9 Common Website Design Faux Pas
Website design errors can ruin your brand and drive site visitors into the arms of the competition. Check out these nine common errors and try to avoid them. If you do, your website will become the best salesperson, marketing department and public relations firm on the payroll.
Mistake #1: No responsive website design
Today, a significant and rapidly growing number of people access the Web from mobile devices. If a company’s site is difficult to use on a mobile phone or tablet, a substantial number of visitors will exit quickly, and probably with a bad taste in their mouths. A mobile-unfriendly site design is particularly damaging to local consumer businesses, but the effects are now being felt in practically every sector.
Mistake #2: No search box or a hard-to-find search box
When someone comes to a company’s site looking for something specific, he or she is probably an excellent prospect or a current customer. Frustrating these high-quality visitors by making finding what they want difficult accomplishes one thing: driving them to a competitor.
Mistake #3: Too much information crammed above the fold
In the old days, the idea of forcing a visitor to scroll made Web designers cringe. Thus, they got into the habit of throwing everything except the kitchen sink above the fold on the Home page. Today’s users, however, are accustomed to vertical scrolling, thanks to their experience on the mobile Web. As a result, today’s effective website pages can afford to have a cleaner look and place important information and calls to action below the fold too. Here’s an example of an effective Home page design.
Mistake #4: Hard-to-read text
Readability is enhanced enormously by using the following simple (but often ignored) techniques. Learn much more.
- Short paragraphs – 3-4 lines or fewer
- Descriptive, interest-building headlines and subheads
- Bullet points and bold text to facilitate scanning
- High contrast (dark text on light background)
- Limited number of font sizes, styles and colors
- Selective or no use of text in all caps
- Ample white space
Mistake #5: Hard-to-use contact forms
If a company’s goal is to eliminate sales leads and customer inquiries, there’s no better way to achieve it than with an impossible-to-use contact form. On the other hand, if you want leads and contact from customers, consider these key design suggestions for your contact form:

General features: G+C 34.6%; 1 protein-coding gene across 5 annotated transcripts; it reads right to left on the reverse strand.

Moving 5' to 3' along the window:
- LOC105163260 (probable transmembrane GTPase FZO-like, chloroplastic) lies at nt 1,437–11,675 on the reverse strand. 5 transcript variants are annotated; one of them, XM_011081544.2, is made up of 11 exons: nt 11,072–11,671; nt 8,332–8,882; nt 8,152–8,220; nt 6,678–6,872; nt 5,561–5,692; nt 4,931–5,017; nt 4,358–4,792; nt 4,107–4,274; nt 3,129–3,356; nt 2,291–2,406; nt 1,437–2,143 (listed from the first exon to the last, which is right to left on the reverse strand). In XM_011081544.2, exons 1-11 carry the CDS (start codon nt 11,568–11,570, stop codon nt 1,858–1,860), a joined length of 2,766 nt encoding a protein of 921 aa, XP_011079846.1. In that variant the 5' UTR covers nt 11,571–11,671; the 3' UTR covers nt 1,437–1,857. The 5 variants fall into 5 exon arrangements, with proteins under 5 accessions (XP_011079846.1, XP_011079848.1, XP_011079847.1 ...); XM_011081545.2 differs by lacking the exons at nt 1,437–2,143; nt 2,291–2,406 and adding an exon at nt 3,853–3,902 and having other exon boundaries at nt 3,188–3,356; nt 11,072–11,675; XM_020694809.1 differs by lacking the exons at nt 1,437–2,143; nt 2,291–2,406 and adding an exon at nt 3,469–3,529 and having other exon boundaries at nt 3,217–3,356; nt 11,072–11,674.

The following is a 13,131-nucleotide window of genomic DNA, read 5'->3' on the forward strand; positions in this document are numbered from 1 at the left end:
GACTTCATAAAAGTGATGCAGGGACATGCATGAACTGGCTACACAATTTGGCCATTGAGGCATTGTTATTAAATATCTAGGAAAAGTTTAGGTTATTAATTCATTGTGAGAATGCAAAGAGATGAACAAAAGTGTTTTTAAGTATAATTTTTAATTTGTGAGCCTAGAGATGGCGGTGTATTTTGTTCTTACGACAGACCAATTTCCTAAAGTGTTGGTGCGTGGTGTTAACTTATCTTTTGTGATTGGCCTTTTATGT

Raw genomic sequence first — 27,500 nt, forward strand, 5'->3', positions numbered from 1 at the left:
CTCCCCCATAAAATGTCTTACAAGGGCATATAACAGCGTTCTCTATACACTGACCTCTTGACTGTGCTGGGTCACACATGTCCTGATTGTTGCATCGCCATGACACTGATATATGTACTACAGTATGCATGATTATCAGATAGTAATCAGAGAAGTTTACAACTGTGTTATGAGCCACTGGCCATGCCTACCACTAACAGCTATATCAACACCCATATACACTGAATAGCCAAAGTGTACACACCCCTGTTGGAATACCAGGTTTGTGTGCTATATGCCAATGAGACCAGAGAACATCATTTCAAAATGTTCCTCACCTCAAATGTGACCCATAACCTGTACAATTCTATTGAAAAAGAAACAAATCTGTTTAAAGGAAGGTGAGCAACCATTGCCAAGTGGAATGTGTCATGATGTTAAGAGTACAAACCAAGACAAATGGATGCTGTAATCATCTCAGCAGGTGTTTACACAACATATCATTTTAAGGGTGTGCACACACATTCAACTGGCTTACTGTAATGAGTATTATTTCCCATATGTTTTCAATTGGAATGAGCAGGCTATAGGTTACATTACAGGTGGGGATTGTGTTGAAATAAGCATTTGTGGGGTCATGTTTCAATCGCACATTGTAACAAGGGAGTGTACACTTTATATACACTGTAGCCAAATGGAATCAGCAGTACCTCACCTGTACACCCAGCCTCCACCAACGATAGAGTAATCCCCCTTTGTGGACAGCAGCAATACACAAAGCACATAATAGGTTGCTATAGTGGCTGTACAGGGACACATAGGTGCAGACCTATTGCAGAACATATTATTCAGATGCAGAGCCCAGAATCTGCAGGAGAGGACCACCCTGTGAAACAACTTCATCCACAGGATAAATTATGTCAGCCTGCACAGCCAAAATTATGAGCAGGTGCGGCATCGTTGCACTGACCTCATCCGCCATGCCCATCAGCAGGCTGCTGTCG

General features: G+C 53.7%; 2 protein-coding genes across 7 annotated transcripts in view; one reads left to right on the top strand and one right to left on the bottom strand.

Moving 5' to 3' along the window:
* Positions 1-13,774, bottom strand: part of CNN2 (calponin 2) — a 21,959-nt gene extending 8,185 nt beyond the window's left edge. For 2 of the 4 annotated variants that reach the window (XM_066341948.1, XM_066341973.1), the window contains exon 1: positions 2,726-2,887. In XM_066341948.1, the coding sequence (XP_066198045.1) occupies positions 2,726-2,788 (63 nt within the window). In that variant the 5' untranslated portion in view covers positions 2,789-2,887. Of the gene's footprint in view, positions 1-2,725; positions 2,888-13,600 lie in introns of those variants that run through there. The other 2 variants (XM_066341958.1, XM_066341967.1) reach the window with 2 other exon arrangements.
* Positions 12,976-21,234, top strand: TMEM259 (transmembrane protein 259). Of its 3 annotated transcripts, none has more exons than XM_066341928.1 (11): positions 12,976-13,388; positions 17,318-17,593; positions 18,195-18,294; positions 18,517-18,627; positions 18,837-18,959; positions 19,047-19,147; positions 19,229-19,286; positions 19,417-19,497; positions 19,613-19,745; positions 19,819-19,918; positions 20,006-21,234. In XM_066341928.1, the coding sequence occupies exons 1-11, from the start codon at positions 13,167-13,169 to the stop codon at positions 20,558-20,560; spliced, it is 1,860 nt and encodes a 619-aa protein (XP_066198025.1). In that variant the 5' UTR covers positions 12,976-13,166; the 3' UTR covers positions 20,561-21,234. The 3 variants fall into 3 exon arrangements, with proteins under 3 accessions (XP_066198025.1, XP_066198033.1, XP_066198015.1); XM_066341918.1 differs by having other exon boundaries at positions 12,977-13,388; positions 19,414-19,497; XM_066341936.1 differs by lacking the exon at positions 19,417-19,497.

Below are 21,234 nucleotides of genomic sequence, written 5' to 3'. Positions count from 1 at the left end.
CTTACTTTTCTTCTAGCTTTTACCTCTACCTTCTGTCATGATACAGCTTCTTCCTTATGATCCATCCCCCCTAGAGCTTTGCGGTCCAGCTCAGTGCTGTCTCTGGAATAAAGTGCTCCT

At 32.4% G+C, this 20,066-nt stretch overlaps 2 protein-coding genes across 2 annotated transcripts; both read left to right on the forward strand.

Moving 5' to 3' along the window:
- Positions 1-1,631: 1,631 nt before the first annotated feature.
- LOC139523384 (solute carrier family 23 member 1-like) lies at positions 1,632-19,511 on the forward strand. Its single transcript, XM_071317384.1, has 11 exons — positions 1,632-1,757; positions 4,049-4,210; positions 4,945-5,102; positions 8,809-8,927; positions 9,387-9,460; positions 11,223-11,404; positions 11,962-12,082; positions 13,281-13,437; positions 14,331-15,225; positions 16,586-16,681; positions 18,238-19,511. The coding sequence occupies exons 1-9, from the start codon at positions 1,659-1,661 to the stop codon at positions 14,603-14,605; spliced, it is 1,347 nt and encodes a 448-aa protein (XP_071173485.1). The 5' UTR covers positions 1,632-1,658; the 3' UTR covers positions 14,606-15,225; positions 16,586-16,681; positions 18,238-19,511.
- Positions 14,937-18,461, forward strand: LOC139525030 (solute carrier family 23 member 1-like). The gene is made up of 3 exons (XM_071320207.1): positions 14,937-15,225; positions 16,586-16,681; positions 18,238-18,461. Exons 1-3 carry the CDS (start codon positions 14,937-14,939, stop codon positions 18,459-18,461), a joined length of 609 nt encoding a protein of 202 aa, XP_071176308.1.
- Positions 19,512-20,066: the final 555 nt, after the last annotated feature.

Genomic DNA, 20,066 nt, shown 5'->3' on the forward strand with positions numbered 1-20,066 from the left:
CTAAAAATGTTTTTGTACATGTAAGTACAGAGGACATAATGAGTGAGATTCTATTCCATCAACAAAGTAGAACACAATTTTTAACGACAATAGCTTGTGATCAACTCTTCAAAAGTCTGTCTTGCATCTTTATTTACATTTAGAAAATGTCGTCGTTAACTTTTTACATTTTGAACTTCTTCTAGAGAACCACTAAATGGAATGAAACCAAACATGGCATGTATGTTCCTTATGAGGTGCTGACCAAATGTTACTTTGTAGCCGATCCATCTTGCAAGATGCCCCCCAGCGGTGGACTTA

- Don’t use CAPTCHA.
- Don’t display a multitude of required form fields – especially ones that ask for non-relevant information.
- Clearly highlight required fields.
- Display as few form fields as possible.
- Display credibility elements.
- Display alternate contact options, such as a phone number.
- Use pre-filled fields and drop-down menus whenever possible.
- Display detailed, polite and easy-to-understand error messages.
Mistake #6: Hard-to-find or no contact information
Even worse than a hard-to-use contact form is not having one at all. A surprising number of business sites fail to display a phone number, or bury it in footer navigation. Another common error is relying on a “contact us” email – also buried in the footer. Besides being a spam magnet, an email address forces users to compose their inquiry from scratch, which always takes time – something your visitors may not be willing to give you.
Mistake #7: Confusing navigation
The best site navigation is simple and intuitive. It helps users quickly find the most important information on the site, and gently, almost invisibly, guides them through a conversion funnel. Tips for effective navigation:
- Use common terminology for header links – for example, “Contact” is better than “Communicate.”
- Keep header navigation elements to a minimum.
- Use a secondary navigation box and/or breadcrumbs for sites with many pages and/or sections.
- Use footer links that mirror header navigation rather than making the footer a warehouse for SEO links, which is now a bad practice.
- Color and underline text links consistently (learn more).
- Place the company logo in the header link to the Home page.
- Regularly test for broken links.
- Design clear, helpful and engaging 404 error pages (cool examples).
Mistake #8: Distracting page elements
Generally speaking, trying to impress visitors with a wild and crazy design backfires badly. In business situations, users are primarily, if not exclusively, interested in finding relevant information quickly. Distractions that frustrate business users include:
- Flash animation, unless very selectively used
- Home page header carousels
- Video or audio clips that launch when the page loads
- Blinking text
- Hard-to-read text/background combinations
- Horizontal scrolling
Mistake #9: Lame imagery
While well-designed images are worth a 1,000 words, poorly handled images impact users negatively or not at all. Important image-related design principles to keep in mind:
- Captions enhance the persuasive and informational power of images.
- Include ALT tags for images to enhance accessibility and usability.
- Avoid massive image files – slow page loading frustrates users and hurts SEO.
- Never use images in place of plain text for body content.
- If text appears over an image, confirm that it is readable.
- Make sure imagery is thematically consistent throughout the page and site.
- Avoid stock photography, as it tends to cheapen the brand.
- For tips on handling images in responsive site design, click here.
Over to You
What website design tips can you add to this list? What are the most annoying design errors you encounter?
About the Author!
Brad Shorr is the B2B Marketing Director of StraightNorth.com, a web development agency with headquarters in Chicago. Brad’s articles have appeared on publications including Forbes, AllBusiness, and Carol Roth. Connect with Brad on Twitter @bradshorr.